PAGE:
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After grabbing the lead with less than five minutes to go, No. 9 Michigan looked well on its way to a series sweep of Michigan State. 

Instead, despite having most of the possession and outshooting the Spartans 14-5 in the third period, two last-minute goals from Michigan State (5-5-2 Overall, 4-5-1 Big Ten) gave them a come from behind victory to stun the Wolverines (6-6, 4-6), 3-2. 

“Statistics don’t necessarily win you hockey games,” Michigan coach Mel Pearson said. “We weren’t able to dictate the play the last two minutes and that’s disappointing.”

After Michigan’s dominating win the night before, Saturday told a much different story. This game more embodied the characteristics of the Michigan-Michigan State rivalry — hard-hitting and closely-contested.

The Wolverines found themselves trailing just a minute into the game after the Spartans came out much more aggressively on offense. They continued to test junior goaltender Strauss Mann throughout the early stages, but he was able to keep it a one goal game. 

Eight minutes in, a pair of forwards combined to even things up at one. Sophomore Eric Ciccolini slid a pass towards sophomore Johnny Beecher, who sat wide open in the slot and one-timed the puck into the back of the net. 

As the period progressed, the teams appeared to be more evenly matched than the night before. They both boasted double-digit shots on goal and power play opportunities they failed to capitalize on. Late in the first, Michigan was dealt a major blow after sophomore defenseman Keaton Pehrson was ejected for a hit to the head, knocking it down to just five defensemen.

“I thought our five defenseman really gutted it out tonight,” Pearson said. “They got a lot of ice time because of that.”

Michigan began the second period killing off the remainder of the five minute major penalty from Pearson’s hit. The Wolverines survived and started to ratchet up their offense. Michigan had two power play chances of their own and spent a majority of the period in the offensive zone but could not crack Michigan State’s goaltender — and the game remained tied at one as time in the second period expired.

“Some nights they go in, some nights they don’t,” Beecher said. “I thought their goaltending was a little bit stronger tonight and just couldn’t find the back of the net.”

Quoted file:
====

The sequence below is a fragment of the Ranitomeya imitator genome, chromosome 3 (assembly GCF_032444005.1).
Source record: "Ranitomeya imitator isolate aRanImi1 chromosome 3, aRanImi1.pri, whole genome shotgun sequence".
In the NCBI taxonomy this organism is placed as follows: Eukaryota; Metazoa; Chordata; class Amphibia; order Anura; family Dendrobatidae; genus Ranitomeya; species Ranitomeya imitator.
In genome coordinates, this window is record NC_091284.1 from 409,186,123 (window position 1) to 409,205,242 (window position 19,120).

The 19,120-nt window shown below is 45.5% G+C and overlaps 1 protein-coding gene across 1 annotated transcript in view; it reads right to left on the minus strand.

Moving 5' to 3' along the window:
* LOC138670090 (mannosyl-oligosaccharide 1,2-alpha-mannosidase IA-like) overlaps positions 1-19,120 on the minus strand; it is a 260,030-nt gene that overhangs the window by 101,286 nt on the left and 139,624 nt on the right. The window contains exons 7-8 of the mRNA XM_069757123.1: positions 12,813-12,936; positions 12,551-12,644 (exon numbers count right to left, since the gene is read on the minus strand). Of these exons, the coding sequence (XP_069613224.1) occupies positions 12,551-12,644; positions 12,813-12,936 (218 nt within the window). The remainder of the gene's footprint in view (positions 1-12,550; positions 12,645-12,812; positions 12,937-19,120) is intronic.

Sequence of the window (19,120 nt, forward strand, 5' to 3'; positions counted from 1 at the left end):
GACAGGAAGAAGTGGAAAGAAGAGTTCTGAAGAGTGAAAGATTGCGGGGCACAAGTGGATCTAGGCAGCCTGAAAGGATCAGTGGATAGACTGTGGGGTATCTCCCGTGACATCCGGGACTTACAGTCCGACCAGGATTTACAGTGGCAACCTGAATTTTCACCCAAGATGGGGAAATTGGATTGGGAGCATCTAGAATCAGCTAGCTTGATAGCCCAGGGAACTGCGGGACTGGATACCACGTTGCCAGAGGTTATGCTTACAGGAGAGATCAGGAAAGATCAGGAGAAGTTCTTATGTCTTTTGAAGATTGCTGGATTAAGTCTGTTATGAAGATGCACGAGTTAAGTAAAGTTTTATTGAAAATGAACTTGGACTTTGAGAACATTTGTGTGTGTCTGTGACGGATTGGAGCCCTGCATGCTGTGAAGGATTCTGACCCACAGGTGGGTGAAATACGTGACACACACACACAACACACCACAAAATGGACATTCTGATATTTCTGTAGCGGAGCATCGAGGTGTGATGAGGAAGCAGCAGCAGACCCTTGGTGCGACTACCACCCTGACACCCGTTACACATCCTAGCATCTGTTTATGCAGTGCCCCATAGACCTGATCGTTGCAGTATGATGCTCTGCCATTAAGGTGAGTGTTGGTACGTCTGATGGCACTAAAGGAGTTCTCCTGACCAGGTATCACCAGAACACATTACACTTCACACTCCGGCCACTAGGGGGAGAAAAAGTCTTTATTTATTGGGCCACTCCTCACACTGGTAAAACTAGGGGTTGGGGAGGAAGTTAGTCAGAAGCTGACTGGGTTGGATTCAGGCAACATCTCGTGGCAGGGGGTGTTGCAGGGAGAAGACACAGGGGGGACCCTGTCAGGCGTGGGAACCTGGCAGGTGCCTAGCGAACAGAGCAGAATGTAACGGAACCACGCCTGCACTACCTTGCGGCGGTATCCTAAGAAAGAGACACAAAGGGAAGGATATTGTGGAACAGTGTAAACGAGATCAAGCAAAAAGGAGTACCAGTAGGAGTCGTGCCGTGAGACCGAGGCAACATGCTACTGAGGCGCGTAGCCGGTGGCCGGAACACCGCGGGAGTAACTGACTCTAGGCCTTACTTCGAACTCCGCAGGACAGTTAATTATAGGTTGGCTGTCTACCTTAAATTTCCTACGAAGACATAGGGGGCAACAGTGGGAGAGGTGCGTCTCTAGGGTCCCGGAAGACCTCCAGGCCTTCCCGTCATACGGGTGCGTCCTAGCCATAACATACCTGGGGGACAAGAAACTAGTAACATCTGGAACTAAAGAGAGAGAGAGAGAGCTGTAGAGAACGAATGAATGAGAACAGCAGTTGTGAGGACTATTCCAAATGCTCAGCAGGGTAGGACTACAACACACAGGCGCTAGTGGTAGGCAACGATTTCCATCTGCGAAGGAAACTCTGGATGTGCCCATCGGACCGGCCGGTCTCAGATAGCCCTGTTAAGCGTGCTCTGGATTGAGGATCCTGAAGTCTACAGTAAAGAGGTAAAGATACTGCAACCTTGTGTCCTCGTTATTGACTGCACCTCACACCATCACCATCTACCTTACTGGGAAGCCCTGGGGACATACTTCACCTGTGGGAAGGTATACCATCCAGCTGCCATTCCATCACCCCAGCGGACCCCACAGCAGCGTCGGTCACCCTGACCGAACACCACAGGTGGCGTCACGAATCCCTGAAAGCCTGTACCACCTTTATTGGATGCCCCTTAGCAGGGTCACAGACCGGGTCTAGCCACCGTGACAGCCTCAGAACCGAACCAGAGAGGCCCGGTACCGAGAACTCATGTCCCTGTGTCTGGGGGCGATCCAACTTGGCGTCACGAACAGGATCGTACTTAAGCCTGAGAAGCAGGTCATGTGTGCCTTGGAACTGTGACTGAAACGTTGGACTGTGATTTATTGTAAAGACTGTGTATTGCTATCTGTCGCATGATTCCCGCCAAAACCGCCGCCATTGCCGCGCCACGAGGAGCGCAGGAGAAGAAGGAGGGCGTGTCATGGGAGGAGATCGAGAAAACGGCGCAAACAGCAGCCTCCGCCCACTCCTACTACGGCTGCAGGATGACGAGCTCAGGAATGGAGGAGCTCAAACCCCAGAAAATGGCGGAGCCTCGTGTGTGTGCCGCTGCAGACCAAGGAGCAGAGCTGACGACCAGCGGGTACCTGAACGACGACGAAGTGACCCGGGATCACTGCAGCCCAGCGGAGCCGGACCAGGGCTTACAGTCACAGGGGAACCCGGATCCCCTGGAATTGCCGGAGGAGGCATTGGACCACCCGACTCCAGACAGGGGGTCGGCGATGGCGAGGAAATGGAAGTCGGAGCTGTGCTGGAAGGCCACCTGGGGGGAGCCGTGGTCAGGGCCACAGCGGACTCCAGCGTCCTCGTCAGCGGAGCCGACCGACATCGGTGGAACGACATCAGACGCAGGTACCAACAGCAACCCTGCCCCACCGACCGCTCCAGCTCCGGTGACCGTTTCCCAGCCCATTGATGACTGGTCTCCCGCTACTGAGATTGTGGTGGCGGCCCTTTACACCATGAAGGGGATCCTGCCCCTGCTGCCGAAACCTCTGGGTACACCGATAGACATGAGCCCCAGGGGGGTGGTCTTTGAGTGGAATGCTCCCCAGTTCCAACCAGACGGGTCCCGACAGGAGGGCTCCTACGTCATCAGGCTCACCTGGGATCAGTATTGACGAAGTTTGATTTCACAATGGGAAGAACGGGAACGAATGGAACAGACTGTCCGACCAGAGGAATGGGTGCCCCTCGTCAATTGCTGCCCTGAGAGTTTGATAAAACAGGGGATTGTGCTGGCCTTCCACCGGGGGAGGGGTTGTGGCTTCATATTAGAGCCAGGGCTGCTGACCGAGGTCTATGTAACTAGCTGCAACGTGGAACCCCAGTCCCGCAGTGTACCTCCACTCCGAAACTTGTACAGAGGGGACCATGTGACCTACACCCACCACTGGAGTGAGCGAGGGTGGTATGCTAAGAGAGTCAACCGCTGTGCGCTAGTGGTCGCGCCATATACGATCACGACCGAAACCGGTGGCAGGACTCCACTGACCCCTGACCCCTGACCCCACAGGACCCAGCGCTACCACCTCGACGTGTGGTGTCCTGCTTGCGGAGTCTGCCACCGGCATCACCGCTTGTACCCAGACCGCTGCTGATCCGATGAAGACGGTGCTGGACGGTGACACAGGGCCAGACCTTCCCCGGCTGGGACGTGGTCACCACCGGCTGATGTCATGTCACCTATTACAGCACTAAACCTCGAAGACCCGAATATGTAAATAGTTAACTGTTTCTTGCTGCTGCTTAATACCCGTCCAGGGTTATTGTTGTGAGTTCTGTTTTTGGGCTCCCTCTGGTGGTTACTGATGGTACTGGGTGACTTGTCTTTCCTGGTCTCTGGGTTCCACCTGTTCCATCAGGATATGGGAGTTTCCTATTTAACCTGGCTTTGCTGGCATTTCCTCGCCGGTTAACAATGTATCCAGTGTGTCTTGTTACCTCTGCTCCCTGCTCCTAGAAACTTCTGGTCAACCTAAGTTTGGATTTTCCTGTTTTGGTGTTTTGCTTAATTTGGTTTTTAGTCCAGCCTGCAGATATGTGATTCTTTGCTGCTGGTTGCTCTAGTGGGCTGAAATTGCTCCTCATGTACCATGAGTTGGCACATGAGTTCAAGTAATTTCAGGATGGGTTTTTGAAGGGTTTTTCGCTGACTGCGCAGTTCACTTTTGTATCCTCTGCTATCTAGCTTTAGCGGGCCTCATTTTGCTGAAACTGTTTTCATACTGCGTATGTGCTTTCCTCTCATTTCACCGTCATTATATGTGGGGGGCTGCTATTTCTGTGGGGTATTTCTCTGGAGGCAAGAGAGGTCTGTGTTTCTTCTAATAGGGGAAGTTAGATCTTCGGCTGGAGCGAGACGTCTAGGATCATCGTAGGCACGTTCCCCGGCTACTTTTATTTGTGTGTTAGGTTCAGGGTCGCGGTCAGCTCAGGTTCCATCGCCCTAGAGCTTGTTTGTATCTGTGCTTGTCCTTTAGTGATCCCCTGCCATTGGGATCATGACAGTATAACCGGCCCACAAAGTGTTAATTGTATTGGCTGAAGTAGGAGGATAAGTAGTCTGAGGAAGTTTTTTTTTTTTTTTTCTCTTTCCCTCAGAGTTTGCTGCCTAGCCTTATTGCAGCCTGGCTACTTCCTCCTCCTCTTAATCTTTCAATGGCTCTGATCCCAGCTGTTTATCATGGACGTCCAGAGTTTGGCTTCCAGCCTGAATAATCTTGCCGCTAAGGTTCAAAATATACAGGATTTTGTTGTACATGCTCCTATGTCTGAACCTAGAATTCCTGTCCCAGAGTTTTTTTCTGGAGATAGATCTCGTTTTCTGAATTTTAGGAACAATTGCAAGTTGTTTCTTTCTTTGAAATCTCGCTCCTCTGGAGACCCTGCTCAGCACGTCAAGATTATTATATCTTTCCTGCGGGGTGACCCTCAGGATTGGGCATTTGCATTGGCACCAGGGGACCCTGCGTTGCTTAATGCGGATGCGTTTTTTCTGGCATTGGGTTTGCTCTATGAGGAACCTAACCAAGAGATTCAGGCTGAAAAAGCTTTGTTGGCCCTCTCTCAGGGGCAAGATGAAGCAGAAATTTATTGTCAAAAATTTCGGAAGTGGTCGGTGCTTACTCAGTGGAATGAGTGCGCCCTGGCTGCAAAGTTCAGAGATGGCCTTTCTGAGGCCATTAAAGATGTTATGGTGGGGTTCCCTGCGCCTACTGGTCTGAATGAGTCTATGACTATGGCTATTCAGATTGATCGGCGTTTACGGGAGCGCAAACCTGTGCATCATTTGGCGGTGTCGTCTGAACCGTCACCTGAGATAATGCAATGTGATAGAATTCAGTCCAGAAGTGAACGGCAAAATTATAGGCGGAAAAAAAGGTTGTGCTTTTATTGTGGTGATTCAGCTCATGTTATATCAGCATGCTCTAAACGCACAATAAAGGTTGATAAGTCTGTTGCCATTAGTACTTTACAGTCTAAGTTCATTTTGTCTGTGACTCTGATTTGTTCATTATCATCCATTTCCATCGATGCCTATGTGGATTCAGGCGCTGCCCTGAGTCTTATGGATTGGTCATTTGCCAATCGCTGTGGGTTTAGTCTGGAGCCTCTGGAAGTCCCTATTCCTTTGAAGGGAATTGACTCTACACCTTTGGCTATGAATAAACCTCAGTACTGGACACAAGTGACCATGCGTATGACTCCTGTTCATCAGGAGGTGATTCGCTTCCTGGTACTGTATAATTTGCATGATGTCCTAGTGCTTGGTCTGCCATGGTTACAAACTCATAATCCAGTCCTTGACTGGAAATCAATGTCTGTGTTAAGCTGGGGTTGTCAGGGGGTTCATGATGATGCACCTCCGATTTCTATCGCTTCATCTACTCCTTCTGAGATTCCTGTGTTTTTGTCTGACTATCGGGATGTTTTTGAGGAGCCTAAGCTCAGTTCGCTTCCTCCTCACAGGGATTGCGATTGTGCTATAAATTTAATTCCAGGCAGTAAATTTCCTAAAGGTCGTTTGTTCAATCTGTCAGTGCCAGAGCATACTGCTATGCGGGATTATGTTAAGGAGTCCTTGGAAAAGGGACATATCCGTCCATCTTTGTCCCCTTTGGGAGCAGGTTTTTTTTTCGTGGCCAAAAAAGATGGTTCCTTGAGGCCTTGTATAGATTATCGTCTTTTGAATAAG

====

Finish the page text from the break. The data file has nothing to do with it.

It was a timid start to the third as both teams tried to recapture some offensive rhythm. Four minutes into the period, the Wolverines had their fourth power play of the night and, for the fourth time, they could not cash in. 

“We had a couple opportunities but we just didn’t move like we should have,” Pearson said. “We just weren’t as sharp on the power play tonight as we were last night.”

Both teams continued to slug it out, waiting for one moment to change the game. Late in the third, that moment finally came. 

Sophomore forward Cam York skated behind the net and put a wraparound attempt on goal. Freshman forward Brendan Brisson came crashing in to bury the rebound and give Michigan a 2-1 lead with less than five minutes to play. 

But the celebration was short-lived. With two minutes to go, Michigan State whipped a pass across the ice, where Spartans’ defenseman Cole Krygier was waiting and he beat Mann blocker side to tie things up at two. 

Then, with just 37 seconds left on the clock, Michigan State forward Josh Nodler took a low-angle shot that trickled through Mann’s pads and into the back of the net, giving the Spartans a decisive 3-2 advantage.  

“We got the lead there and we kind of laid back a little bit,” Beecher said. “We took our foot off the gas and they got a couple lucky bounces.”

The final buzzer sounded moments later and the Wolverines left the ice shell-shocked after the last second defeat. They had been the better team most of the night — but not when it mattered most.